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Cardinal Tobin Teams Up With Ex-NJ Gov. to Save Opioid Addicts

Cardinal Joseph Tobin of Newark (fourth from left) and Jim McGreevey (right) started working together four years ago when they found an elderly, formerly incarcerated, man a place to live. McGreevey later invited Cardinal Tobin to a New Jersey Reentry Corp. conference, and that led to the teamwork that continues today. (Photo: Courtesy of New Jersey Reentry Corporation.)

NEWARK — In times of personal crisis, Catholics often turn to their parish priest for help. But in the Archdiocese of Newark, the clergy will soon be doing more than lending a sympathetic ear. 

Cardinal Joseph Tobin and former New Jersey Gov. Jim McGreevey are teaming up to establish a program in which priests will be trained to recognize the signs of opioid addiction and steer the troubled folks to treatment — within 48 hours. 

McGreevey serves as chairman and executive director of NJ Reentry Corporation (NJRC) — a nonprofit established in 2014 that helps formerly incarcerated people reenter society and find jobs — and his organization recently signed a memorandum of understanding with the archdiocese to begin coordinating services. 

The initiative will officially begin on July 1. The archdiocese has 212 parishes and serves approximately 1.3 million Catholics in four counties. 

The first step will take place when NJRC conducts a two-hour training session on Zoom on June 22 for priests to learn to recognize signs of addiction. 

According to the American Society of Anesthesiologists, the signs include: lack of interest in activities; refusal to bathe, change clothes, or brush teeth; quick change of mood; missing important appointments; and being either overly tired or overly energetic. 

The program is needed, said Cardinal Tobin, who noted that the opioid epidemic gripping the U.S. has hit New Jersey especially hard. As an example, he pointed to a statistic — approximately 3,000 people in the state have died in recent years from drug overdoses relating to opioids, including heroin and fentanyl. 

“The archdiocese recognizes the need for greater resources and support for adults struggling with opiate addiction who often turn to a parish seeking help,” Cardinal Tobin said. “This partnership between NJRC and the archdiocese will provide an opportunity for our brothers and sisters to receive addiction treatment when in critical need.” 

The faster the better, McGreevey said, explaining the 48-hour timetable. “When you have people who want to take that step, who want to change, you have to move as quickly as you can to get them the help they need,” he said. 

While parishioners with addiction issues (or their friends or relatives) can certainly approach a priest for advice, in some cases it will be the priest who approaches the addict to offer help.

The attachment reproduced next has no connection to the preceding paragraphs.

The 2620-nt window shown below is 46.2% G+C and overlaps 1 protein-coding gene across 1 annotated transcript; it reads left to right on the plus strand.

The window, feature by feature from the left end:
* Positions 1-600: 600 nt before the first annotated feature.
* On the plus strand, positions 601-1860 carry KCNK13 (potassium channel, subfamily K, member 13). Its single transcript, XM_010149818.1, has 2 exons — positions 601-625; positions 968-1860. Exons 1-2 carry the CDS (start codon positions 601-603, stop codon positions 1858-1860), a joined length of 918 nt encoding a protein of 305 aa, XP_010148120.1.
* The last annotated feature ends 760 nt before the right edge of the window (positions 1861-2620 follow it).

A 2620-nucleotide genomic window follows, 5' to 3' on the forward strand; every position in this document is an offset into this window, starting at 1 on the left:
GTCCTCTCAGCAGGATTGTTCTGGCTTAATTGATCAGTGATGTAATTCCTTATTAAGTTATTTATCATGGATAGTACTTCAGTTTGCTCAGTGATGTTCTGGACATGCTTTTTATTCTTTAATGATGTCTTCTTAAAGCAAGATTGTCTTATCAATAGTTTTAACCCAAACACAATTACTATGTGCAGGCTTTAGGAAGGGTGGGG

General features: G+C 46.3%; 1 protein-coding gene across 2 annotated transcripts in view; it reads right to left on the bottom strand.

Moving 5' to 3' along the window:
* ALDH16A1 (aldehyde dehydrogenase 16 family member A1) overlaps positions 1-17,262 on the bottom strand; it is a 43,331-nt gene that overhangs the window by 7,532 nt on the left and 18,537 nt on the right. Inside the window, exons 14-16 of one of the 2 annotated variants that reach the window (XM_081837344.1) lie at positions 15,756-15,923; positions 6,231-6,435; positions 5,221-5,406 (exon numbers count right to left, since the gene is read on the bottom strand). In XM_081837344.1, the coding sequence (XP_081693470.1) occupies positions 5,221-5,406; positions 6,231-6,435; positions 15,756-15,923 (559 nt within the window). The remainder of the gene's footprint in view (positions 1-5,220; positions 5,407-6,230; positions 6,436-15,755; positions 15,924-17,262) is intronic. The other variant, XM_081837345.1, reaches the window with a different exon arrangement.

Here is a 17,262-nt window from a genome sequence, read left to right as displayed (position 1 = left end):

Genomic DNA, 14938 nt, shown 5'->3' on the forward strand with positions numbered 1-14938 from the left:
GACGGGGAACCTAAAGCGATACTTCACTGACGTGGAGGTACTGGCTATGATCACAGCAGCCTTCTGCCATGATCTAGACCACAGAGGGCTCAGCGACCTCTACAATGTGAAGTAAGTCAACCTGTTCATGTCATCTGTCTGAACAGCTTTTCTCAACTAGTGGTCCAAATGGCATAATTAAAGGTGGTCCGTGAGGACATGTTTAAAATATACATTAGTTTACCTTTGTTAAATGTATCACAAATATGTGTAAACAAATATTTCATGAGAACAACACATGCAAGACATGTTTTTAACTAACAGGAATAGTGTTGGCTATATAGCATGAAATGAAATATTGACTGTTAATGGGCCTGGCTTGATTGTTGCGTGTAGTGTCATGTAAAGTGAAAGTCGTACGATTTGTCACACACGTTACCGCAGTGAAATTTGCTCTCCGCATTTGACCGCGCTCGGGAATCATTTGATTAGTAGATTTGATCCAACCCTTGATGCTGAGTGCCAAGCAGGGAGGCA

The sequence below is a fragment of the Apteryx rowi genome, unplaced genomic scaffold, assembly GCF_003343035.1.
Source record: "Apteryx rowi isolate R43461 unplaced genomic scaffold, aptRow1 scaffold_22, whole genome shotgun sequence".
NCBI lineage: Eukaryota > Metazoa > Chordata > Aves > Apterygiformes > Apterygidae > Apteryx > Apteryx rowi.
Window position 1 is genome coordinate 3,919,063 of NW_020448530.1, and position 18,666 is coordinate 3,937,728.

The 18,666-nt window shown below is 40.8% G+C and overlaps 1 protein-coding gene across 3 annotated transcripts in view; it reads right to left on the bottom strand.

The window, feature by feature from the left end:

The goal isn’t to turn priests into clinical directors, McGreevey said. Rather, the clergy would serve as facilitators. “When people have issues, or have family members with issues, they often don’t know where to turn or who to call. But they do know their church pastor. They know their priest,” he said. 

“Priests will be able to give people a card with a phone number. NJRC has relationships with addiction treatment providers that adhere to clinical best practices,” McGreevey added. 

Robert Carter, NJRC’s chief operating officer, will be responsible for putting the people in touch with clinical professionals for evaluation. 

The services will be personalized according to the needs of the individual, McGreevey said. In addition to creating a personalized long-term treatment plan, the possible options could include detoxification, withdrawal management, induction of anti-craving medications to aid in treating opioid substance abuse, and residential or outpatient treatment. 

In some cases, individuals will be enrolled in NJRC’s Employment Orientation, a program that teaches work skills and conducts job-readiness workshops. 

NJRC will document its services through a database and will archdiocese. 

Father Timothy Graff, secretary for parish mission and vitality for the archdiocese, said parishes can play a key role in helping people overcome addiction. 

“The basic idea behind a partnership is so often when people are dealing with addiction issues or have family members living with addiction, the question is where can they turn? And what New Jersey Reentry has seen with their work with people coming out of the penal system is the important role that the community plays,” Father Graff explained. 

McGreevey credited Cardinal Tobin with inspiring the archdiocese-NJRC partnership. 

“The cardinal recognizes that when people are ready for treatment, it’s important to have the supportive power of the faith community,” McGreevey said. 

Having the program begin on July 1 is perfect timing, said Father Graff, who will be coordinating the effort. “And the reason we wanted to do the training now is because opioid addiction issues peak during the summer,” he added. 

Father Graff expects the program to catch on as people learn more about it. “It’ll be a lot by word of mouth — a family that’s been helped talking to another family that is looking for help,” he added.